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Note: Pending cases equals removal, deportation, exclusion, asylum-only, and withholding only; Data: Dept. of Justice; Chart: Axios Visuals

The number of immigrants waiting on a judge to decide whether they can stay in the U.S. keeps climbing, according to Justice Department data.

Why it matters: Immigration-court backlogs "are basically crippling the whole system," Georgetown Law professor and former immigration judge Paul Schmidt told Axios.

By the numbers: On average, immigrants are waiting 727 days for decisions on their court cases — roughly twice as long as immigrants had to wait two decades ago, according to Syracuse University's Transactional Records Access Clearinghouse (TRAC) which gathered millions of court records.

The big picture: The long waits have resulted in many Central American families being released after crossing the border illegally, because it is nearly impossible for their cases to be decided on within the 20 day detention limit for children.

  • The backlog also incentivizes migration. Migrants can expect at least a few months in the U.S. before they have to show up to court, immigration experts said.

The Trump administration cited the growing backlog as a reason for new rules all but cutting off Central Americans from gaining asylum.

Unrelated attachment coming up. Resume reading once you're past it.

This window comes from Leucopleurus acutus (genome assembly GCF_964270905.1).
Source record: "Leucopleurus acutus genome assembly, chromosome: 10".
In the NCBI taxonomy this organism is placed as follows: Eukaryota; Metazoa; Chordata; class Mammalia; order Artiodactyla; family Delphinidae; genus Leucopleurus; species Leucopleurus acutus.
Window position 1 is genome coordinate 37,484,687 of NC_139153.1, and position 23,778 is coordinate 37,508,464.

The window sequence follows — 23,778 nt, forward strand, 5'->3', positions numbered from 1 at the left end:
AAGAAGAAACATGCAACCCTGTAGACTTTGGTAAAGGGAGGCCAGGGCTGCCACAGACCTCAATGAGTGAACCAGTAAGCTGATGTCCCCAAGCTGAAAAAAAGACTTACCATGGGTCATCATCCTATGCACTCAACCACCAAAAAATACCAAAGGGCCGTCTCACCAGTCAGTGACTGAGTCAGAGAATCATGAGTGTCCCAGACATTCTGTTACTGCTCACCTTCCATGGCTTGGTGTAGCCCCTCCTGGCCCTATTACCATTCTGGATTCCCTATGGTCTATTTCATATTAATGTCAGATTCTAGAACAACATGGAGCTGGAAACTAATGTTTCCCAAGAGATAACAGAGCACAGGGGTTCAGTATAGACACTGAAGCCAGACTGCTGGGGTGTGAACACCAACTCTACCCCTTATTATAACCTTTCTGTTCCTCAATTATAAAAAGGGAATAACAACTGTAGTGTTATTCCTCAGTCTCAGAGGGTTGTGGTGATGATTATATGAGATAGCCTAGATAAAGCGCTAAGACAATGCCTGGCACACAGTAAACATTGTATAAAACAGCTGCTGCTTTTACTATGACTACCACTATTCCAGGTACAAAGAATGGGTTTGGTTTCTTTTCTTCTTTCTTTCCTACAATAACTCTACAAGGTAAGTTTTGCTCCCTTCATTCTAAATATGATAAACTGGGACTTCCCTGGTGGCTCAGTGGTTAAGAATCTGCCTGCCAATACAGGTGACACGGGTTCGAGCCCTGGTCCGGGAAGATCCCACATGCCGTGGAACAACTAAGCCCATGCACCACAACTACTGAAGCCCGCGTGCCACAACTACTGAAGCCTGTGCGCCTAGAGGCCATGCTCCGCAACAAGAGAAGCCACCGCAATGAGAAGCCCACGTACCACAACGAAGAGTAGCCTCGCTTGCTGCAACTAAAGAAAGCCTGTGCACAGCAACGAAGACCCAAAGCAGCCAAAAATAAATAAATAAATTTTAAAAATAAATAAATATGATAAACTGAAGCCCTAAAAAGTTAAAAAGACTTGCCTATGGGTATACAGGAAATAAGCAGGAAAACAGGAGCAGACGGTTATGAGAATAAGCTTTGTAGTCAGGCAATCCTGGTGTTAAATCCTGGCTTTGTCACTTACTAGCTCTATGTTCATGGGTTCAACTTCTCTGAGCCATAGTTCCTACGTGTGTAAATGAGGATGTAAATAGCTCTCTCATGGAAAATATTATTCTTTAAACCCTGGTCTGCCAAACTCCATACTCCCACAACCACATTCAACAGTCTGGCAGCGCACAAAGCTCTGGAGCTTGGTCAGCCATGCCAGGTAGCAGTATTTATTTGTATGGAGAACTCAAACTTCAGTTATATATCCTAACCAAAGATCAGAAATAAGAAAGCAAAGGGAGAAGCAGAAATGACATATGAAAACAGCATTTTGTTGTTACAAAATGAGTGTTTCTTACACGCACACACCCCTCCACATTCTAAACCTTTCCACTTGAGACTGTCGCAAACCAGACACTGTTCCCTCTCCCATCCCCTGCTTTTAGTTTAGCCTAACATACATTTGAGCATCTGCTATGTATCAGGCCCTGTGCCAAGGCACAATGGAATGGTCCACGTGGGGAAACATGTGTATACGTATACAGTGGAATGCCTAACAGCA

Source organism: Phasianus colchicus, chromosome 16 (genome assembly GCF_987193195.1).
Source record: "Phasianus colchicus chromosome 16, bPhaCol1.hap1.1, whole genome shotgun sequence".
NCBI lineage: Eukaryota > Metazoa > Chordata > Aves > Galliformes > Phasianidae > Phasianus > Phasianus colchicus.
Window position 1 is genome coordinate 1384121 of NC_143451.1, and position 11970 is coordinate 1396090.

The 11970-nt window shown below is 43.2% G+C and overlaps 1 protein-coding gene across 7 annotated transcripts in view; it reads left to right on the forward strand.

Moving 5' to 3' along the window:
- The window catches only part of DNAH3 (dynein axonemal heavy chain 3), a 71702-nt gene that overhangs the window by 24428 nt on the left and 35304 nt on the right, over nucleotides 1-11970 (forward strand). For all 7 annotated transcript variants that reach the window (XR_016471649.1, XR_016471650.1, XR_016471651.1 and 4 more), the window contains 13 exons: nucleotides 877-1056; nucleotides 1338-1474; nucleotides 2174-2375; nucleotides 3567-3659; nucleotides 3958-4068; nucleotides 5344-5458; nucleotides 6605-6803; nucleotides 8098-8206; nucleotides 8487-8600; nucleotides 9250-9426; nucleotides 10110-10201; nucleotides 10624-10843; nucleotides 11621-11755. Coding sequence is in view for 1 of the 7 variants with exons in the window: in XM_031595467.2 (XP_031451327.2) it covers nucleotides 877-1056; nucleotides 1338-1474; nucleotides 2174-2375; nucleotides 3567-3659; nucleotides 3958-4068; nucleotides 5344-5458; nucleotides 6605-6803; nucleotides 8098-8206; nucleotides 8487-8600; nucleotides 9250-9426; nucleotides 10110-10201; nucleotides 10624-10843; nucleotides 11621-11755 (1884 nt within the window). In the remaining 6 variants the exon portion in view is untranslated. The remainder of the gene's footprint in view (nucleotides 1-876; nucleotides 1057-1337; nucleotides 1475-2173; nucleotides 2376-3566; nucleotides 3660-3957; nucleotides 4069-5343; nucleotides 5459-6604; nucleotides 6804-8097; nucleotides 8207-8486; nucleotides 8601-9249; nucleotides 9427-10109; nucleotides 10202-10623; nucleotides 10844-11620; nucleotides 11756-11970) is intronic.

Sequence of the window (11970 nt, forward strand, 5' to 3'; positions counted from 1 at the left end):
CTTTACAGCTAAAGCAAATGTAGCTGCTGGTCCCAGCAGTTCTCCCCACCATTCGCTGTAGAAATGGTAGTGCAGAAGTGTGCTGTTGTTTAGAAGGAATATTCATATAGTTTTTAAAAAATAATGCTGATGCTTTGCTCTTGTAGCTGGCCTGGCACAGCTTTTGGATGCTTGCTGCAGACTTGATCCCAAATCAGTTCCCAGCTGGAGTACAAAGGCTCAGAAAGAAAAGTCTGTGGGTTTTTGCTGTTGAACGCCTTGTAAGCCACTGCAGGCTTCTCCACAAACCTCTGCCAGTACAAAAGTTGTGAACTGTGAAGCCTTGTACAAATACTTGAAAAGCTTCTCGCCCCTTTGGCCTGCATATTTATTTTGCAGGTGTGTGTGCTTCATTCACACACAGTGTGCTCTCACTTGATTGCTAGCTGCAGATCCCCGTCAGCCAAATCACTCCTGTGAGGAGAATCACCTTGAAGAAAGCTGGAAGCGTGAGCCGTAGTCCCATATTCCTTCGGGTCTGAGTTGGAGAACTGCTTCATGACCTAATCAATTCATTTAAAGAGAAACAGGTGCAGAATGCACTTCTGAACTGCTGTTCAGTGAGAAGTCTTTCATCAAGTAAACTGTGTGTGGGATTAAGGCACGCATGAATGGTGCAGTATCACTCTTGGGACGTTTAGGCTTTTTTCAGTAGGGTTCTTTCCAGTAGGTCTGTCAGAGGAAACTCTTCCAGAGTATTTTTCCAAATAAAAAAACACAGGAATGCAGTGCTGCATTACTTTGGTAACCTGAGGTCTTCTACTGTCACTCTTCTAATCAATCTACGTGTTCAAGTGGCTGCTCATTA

• Migrants who are disqualified for asylum under the new rule will still have the chance to fight deportation in front of an immigration judge.
  • And many of the administration's actions — such as increasing ICE arrests and limiting judges' ability to dismiss low-priority cases — have made the problem worse, according to Schmidt.

How it works: There are 431 DOJ-appointed judges handling immigration cases, up from 289 in FY 2016, according to Justice Department data. The Trump administration has ramped up hiring for immigration judges and put pressure on them to work faster.

  • While they wait for their court date, asylum seekers, green-card applicants, immigrants arrested by ICE and others are either held in an ICE detention center, asked to pay bail or released, sometimes with an ankle bracelet or other monitoring device.

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